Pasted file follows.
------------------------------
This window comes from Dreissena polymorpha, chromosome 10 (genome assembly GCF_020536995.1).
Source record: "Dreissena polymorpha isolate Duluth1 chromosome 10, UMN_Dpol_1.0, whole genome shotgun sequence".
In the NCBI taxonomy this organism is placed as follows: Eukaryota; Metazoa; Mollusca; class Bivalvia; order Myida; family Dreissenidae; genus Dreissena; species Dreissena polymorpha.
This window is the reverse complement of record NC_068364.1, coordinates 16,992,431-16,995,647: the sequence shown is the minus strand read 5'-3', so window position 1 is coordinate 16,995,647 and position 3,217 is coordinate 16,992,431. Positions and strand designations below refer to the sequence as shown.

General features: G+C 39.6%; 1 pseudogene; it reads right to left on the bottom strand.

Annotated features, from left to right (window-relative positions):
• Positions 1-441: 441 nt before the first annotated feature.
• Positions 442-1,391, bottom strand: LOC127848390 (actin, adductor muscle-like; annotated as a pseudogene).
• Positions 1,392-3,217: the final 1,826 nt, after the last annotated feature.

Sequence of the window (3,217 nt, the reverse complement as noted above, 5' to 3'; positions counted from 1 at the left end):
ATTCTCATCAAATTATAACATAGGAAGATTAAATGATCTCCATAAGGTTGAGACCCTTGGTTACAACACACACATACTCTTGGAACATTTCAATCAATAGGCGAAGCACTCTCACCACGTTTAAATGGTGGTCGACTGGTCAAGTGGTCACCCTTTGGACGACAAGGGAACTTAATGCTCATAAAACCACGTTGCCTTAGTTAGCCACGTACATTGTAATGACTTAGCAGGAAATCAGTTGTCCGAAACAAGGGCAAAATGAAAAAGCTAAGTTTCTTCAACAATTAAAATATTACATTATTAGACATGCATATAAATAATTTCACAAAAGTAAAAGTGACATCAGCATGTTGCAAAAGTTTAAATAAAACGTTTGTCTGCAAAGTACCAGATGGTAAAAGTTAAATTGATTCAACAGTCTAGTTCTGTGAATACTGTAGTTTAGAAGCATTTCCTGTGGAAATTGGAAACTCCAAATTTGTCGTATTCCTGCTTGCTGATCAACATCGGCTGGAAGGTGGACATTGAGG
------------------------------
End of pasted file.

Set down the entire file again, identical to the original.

This window comes from Dreissena polymorpha, chromosome 10 (genome assembly GCF_020536995.1).
Source record: "Dreissena polymorpha isolate Duluth1 chromosome 10, UMN_Dpol_1.0, whole genome shotgun sequence".
In the NCBI taxonomy this organism is placed as follows: Eukaryota; Metazoa; Mollusca; class Bivalvia; order Myida; family Dreissenidae; genus Dreissena; species Dreissena polymorpha.
This window is the reverse complement of record NC_068364.1, coordinates 16,992,431-16,995,647: the sequence shown is the minus strand read 5'-3', so window position 1 is coordinate 16,995,647 and position 3,217 is coordinate 16,992,431. Positions and strand designations below refer to the sequence as shown.

General features: G+C 39.6%; 1 pseudogene; it reads right to left on the bottom strand.

Annotated features, from left to right (window-relative positions):
• Positions 1-441: 441 nt before the first annotated feature.
• Positions 442-1,391, bottom strand: LOC127848390 (actin, adductor muscle-like; annotated as a pseudogene).
• Positions 1,392-3,217: the final 1,826 nt, after the last annotated feature.

Sequence of the window (3,217 nt, the reverse complement as noted above, 5' to 3'; positions counted from 1 at the left end):
ATTCTCATCAAATTATAACATAGGAAGATTAAATGATCTCCATAAGGTTGAGACCCTTGGTTACAACACACACATACTCTTGGAACATTTCAATCAATAGGCGAAGCACTCTCACCACGTTTAAATGGTGGTCGACTGGTCAAGTGGTCACCCTTTGGACGACAAGGGAACTTAATGCTCATAAAACCACGTTGCCTTAGTTAGCCACGTACATTGTAATGACTTAGCAGGAAATCAGTTGTCCGAAACAAGGGCAAAATGAAAAAGCTAAGTTTCTTCAACAATTAAAATATTACATTATTAGACATGCATATAAATAATTTCACAAAAGTAAAAGTGACATCAGCATGTTGCAAAAGTTTAAATAAAACGTTTGTCTGCAAAGTACCAGATGGTAAAAGTTAAATTGATTCAACAGTCTAGTTCTGTGAATACTGTAGTTTAGAAGCATTTCCTGTGGAAATTGGAAACTCCAAATTTGTCGTATTCCTGCTTGCTGATCAACATCGGCTGGAAGGTGGACATTGAGG